Your browser doesn't support javascript.
Show: 20 | 50 | 100
Results 1 - 3 de 3
Add filters

Document Type
Year range
Sci Rep ; 11(1): 21633, 2021 11 04.
Article in English | MEDLINE | ID: covidwho-1503836


Although the serum lipidome is markedly affected by COVID-19, two unresolved issues remain: how the severity of the disease affects the level and the composition of serum lipids and whether serum lipidome analysis may identify specific lipids impairment linked to the patients' outcome. Sera from 49 COVID-19 patients were analyzed by untargeted lipidomics. Patients were clustered according to: inflammation (C-reactive protein), hypoxia (Horowitz Index), coagulation state (D-dimer), kidney function (creatinine) and age. COVID-19 patients exhibited remarkable and distinctive dyslipidemia for each prognostic factor associated with reduced defense against oxidative stress. When patients were clustered by outcome (7 days), a peculiar lipidome signature was detected with an overall increase of 29 lipid species, including-among others-four ceramide and three sulfatide species, univocally related to this analysis. Considering the lipids that were affected by all the prognostic factors, we found one sphingomyelin related to inflammation and viral infection of the respiratory tract and two sphingomyelins, that are independently related to patients' age, and they appear as candidate biomarkers to monitor disease progression and severity. Although preliminary and needing validation, this report pioneers the translation of lipidome signatures to link the effects of five critical clinical prognostic factors with the patients' outcomes.

COVID-19/metabolism , Lipids/blood , Serum/chemistry , Adult , Aged , Biomarkers/blood , COVID-19/blood , Dyslipidemias/metabolism , Female , Humans , Italy , Lipidomics/methods , Lipids/analysis , Male , Middle Aged , Oxidative Stress/physiology , Prognosis , SARS-CoV-2/metabolism , SARS-CoV-2/pathogenicity , Sphingomyelins/blood
Antioxidants (Basel) ; 10(9)2021 Sep 14.
Article in English | MEDLINE | ID: covidwho-1408379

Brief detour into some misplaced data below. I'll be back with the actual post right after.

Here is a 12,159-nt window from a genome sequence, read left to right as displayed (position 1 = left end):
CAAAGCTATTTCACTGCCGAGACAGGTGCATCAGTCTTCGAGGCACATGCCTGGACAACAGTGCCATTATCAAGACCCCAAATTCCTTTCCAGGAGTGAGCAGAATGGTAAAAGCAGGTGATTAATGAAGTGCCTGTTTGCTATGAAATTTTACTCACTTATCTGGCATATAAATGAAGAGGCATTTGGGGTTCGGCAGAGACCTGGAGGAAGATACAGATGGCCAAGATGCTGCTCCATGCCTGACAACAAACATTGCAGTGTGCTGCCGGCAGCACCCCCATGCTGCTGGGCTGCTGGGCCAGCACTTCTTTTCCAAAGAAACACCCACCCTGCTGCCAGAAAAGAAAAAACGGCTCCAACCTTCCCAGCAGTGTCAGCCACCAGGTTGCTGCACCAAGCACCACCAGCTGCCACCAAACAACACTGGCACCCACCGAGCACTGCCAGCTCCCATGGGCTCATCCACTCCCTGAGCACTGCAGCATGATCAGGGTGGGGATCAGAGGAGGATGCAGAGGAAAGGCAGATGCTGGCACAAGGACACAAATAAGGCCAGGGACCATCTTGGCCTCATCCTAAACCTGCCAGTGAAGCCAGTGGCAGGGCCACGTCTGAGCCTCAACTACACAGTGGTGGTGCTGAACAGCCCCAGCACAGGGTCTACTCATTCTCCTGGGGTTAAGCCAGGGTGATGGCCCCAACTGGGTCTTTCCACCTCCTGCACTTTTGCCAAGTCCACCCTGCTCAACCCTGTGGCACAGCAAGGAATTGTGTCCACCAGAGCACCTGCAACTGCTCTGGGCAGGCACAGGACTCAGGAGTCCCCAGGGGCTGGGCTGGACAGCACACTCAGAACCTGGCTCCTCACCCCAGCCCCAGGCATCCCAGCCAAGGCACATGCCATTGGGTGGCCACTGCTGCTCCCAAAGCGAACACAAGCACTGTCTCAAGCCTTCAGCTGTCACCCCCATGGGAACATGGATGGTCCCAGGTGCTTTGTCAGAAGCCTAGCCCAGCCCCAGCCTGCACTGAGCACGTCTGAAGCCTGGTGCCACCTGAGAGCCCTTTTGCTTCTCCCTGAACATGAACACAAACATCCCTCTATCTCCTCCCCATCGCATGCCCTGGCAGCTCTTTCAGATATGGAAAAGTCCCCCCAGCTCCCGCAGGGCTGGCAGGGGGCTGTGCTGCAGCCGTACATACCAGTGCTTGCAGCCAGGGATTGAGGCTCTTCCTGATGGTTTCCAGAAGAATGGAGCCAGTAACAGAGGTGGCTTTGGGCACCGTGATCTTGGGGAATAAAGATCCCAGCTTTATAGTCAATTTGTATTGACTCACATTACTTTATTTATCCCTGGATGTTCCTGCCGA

In patients affected by Acute Respiratory Distress Syndrome (ARDS), Chronic Obstructive Pulmonary Disease (COPD) and Coronavirus Disease 2019 (COVID-19), unclear mechanisms negatively interfere with the hematopoietic response to hypoxia. Although stimulated by physiological hypoxia, pulmonary hypoxic patients usually develop anemia, which may ultimately complicate the outcome. To characterize this non-adaptive response, we dissected the interplay among the redox state, iron regulation, and inflammation in patients challenged by either acute (ARDS and COVID-19) or chronic (COPD) hypoxia. To this purpose, we evaluated a panel of redox state biomarkers that may integrate the routine iron metabolism assays to monitor the patients' inflammatory and oxidative state. We measured redox and hematopoietic regulators in 20 ARDS patients, 20 ambulatory COPD patients, 9 COVID-19 ARDS-like patients, and 10 age-matched non-hypoxic healthy volunteers (controls). All the examined pathological conditions induced hypoxia, with ARDS and COVID-19 depressing the hematopoietic response without remarkable effects on erythropoietin. Free iron was higher than the controls in all patients, with higher levels of hepcidin and soluble transferrin receptor in ARDS and COVID-19. All markers of the redox state and antioxidant barrier were overexpressed in ARDS and COVID-19. However, glutathionyl hemoglobin, a candidate marker for the redox imbalance, was especially low in ARDS, despite depressed levels of glutathione being present in all patients. Although iron regulation was dysfunctional in all groups, the depressed antioxidant barrier in ARDS, and to a lesser extent in COVID-19, might induce greater inflammatory responses with consequent anemia.